Below you can find RisingStack‘s collection of the most important Node.js updates, projects & tutorials from this week:
This LTS release comes with 152 commits. This includes 75 which are test related, 25 which are doc related, 21 which are build / tool related and 3 commits which are updates to dependencies.
- Codesigning is fixed on macOS (Evan Lucas)
- Snapshots are turned back on!!! (Yang Guo)
- win32 volume-relative paths are working again! (Timothy Gu)
- v6.x can now build with ICU 59 (Steven R. Loomis)
What’s new in 1.0:
- Yarn Workspaces
- Auto-merging of lockfiles
- Selective version resolutions
The following is an article from Node.js core technical committee member Matteo Collina, summarizing the talk he will give at the Node.js Interactive conference, to be held Oct. 4 – 6 in Vancouver.
Why have we written yet another web framework for Node.js? I am committed to making the Node.js platform faster, more stable and more scalable. In 2016, myself and David Mark Clements started Pino, which was designed to be the fastest logger for Node.js, and it now has four active maintainers and an ecosystem of hundreds of modules.
Fastify is a new web framework inspired by Hapi, Restify and Express. Fastify is built as a general-purpose web framework, but it shines when building extremely fast HTTP APIs that use JSON as the data format. These are extremely common in both web and mobile software architectures, so Fastify could improve the throughput of the majority of applications.
The aim of this article is to help you land your first commit to the Node.js core!
Contributing to Node.js can be done in a lot of different ways. You can start contributing to one of the working groups (like the Website, Diagnostics or Post-mortem group) or start teaching at Nodeschools, so your peers can learn from you.
You can also start working directly on the Node.js Core, whether you do it by answering questions, or actually adding code to the project.
This post explains the difference in handling integer-indexed and named properties. After that, it shows how V8 maintains HiddenClasses when adding named properties in order to provide a fast way to identify the shape of an object.
We’ll then continue giving insights into how named properties are optimized for fast accesses or fast modification depending on the usage. In the final section we provide details on how V8 handles integer-indexed properties or array indices.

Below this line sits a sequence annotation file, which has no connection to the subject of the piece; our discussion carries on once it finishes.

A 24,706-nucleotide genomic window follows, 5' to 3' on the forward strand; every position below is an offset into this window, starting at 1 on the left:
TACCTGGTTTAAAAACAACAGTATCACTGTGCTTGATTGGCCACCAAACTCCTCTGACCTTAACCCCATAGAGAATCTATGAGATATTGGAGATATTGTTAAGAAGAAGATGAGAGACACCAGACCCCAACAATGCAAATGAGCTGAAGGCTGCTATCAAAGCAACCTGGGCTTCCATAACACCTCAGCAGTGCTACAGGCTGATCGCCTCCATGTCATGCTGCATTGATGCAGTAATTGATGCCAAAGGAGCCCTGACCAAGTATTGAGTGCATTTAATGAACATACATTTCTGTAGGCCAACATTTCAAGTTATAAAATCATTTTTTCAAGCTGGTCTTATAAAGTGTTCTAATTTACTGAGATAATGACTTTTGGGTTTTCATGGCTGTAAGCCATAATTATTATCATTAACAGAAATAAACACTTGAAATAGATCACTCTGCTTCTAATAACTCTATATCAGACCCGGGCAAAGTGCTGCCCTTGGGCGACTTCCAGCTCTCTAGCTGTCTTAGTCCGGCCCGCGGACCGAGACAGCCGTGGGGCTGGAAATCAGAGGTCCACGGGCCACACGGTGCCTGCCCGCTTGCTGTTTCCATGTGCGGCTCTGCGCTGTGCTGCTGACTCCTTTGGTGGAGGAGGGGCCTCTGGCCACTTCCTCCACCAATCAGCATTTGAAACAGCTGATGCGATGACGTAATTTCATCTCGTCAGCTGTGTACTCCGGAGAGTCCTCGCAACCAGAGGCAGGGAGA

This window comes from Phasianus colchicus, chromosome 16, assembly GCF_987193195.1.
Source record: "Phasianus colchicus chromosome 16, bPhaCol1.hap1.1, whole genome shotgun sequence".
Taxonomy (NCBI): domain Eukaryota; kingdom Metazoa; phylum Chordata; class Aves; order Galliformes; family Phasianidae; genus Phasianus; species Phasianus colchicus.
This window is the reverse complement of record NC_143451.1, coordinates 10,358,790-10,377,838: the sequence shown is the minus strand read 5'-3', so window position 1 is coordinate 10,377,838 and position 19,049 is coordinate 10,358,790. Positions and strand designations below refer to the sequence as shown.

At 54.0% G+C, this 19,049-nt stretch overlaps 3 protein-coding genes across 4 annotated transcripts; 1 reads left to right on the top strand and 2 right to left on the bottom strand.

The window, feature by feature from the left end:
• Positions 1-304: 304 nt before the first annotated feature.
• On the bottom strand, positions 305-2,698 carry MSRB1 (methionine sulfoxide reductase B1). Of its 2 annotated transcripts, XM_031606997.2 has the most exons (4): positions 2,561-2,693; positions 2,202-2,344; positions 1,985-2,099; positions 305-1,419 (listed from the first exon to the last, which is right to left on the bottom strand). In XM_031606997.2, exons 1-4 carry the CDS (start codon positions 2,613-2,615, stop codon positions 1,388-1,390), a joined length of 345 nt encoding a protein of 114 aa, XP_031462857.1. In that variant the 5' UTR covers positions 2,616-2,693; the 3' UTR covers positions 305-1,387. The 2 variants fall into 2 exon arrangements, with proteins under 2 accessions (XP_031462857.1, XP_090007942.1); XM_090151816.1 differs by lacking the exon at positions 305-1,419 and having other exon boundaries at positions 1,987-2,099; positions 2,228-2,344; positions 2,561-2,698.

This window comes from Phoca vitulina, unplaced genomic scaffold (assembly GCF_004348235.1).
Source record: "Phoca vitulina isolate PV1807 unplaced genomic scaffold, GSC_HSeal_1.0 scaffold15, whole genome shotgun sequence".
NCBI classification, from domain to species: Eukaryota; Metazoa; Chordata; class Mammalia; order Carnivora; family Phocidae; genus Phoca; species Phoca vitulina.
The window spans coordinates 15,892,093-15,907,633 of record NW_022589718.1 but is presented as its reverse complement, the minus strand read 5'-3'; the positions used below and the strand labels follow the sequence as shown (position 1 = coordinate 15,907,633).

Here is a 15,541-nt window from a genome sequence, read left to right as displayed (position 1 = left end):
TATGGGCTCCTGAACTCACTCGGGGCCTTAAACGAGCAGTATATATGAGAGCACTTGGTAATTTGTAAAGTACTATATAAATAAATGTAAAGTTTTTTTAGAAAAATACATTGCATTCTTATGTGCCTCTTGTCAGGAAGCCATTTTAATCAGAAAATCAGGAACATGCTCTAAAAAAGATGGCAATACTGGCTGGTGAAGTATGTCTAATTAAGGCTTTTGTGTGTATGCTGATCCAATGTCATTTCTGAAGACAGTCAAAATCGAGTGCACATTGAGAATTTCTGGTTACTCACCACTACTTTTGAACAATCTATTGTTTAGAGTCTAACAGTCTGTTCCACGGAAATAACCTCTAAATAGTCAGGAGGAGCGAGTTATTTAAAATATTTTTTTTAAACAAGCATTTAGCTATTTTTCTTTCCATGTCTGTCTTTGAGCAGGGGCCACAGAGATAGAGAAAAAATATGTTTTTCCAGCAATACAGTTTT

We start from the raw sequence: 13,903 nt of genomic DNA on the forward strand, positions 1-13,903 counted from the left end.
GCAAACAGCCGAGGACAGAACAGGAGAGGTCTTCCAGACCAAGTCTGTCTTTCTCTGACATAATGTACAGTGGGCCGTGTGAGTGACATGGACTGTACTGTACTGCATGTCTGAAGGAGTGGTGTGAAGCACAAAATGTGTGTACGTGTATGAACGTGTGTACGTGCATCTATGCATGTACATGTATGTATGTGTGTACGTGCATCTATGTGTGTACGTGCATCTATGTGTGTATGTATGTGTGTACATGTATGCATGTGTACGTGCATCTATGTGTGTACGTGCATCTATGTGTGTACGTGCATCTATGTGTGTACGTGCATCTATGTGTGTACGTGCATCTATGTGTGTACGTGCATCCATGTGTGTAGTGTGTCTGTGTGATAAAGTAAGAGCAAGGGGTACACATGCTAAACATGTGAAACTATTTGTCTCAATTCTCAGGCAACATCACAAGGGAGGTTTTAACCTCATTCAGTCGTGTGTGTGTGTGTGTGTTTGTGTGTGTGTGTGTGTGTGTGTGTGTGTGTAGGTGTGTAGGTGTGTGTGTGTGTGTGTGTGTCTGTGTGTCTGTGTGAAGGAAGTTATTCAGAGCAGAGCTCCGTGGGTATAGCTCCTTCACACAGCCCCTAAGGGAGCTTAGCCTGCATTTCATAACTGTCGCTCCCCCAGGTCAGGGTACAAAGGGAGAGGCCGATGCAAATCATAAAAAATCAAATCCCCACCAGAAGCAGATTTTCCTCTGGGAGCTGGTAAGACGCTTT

Do you not care about “Game of Thrones”, but still want a guide to setting up a Node.js server with PostgreSQL and Redis?
In this 20 minute tutorial, we’ll walk through building a Node.js API to serve geospatial “Game of Thrones” data from PostgreSQL (with the PostGIS extension) and Redis.
A close-knit tech community has fallen into disarray over a debate that started around a Code of Conduct and quickly spiraled into a referendum on diversity initiatives.
A week has passed, and tensions seem to have cooled somewhat. The Core Technical Committee absorbed the Technical Steering Committee (a change that had been in the works before the Vagg vote) which mitigated the effect of the resignations. But there is still the sense that Node is yet another tech community that harbors hostility just under the surface toward diversity initiatives and the people who push for them.
In the regularly scheduled Node.js Foundation Board meeting on August 29, the Board provided feedback on changes that we hope will improve the Node.js community governance. The Board also reconvened on August 31 to further discuss how to better support the Node.js community. The board is committed to providing more resources and improving interaction with the TSC, the technical governing body of the Node.js Foundation, and other areas of the community to increase understanding of their dynamics and support to their efforts. Additionally, we will continue to monitor the changes in our community leadership and provide support whenever and wherever possible.
As a practice, the Board gives feedback but tries not to dictate a solution to the leadership of the open source project and encourages the Node.js community to come to a final consensus on what they think is best.
The key innovations over the past twenty years have been focused around a single target, developer velocity. To understand how these technologies and companies are aligned around this concept, we’ll take a brief walk through the past twenty years of web-based software development.
We’ll start in the early 2000s with PHP and trace a path through history: Django, then Rails, AWS, Heroku, GitHub, and Docker. We’ll take note of what we learned along the way and how we got to Functions as a Service and AWS Lambda.
Previously in the Node.js Weekly Update